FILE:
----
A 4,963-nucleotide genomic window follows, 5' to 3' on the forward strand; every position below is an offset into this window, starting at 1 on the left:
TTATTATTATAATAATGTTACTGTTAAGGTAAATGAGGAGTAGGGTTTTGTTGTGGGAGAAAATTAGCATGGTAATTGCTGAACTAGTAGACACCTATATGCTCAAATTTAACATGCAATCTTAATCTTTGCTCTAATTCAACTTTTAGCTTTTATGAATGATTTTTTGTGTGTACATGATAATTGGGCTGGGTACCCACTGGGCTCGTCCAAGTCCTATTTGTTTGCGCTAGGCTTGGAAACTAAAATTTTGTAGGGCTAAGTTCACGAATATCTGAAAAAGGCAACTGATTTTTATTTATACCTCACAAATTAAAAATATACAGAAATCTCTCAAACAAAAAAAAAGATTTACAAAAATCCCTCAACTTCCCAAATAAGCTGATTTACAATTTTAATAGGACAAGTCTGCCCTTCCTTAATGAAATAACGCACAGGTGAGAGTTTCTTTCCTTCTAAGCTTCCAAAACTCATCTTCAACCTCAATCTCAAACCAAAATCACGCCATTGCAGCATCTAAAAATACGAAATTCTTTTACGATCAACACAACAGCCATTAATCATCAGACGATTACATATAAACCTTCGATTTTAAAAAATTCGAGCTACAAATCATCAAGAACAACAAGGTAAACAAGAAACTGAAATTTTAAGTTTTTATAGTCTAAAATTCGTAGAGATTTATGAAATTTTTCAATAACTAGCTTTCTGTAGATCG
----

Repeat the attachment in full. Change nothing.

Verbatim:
A 4,963-nucleotide genomic window follows, 5' to 3' on the forward strand; every position below is an offset into this window, starting at 1 on the left:
TTATTATTATAATAATGTTACTGTTAAGGTAAATGAGGAGTAGGGTTTTGTTGTGGGAGAAAATTAGCATGGTAATTGCTGAACTAGTAGACACCTATATGCTCAAATTTAACATGCAATCTTAATCTTTGCTCTAATTCAACTTTTAGCTTTTATGAATGATTTTTTGTGTGTACATGATAATTGGGCTGGGTACCCACTGGGCTCGTCCAAGTCCTATTTGTTTGCGCTAGGCTTGGAAACTAAAATTTTGTAGGGCTAAGTTCACGAATATCTGAAAAAGGCAACTGATTTTTATTTATACCTCACAAATTAAAAATATACAGAAATCTCTCAAACAAAAAAAAAGATTTACAAAAATCCCTCAACTTCCCAAATAAGCTGATTTACAATTTTAATAGGACAAGTCTGCCCTTCCTTAATGAAATAACGCACAGGTGAGAGTTTCTTTCCTTCTAAGCTTCCAAAACTCATCTTCAACCTCAATCTCAAACCAAAATCACGCCATTGCAGCATCTAAAAATACGAAATTCTTTTACGATCAACACAACAGCCATTAATCATCAGACGATTACATATAAACCTTCGATTTTAAAAAATTCGAGCTACAAATCATCAAGAACAACAAGGTAAACAAGAAACTGAAATTTTAAGTTTTTATAGTCTAAAATTCGTAGAGATTTATGAAATTTTTCAATAACTAGCTTTCTGTAGATCG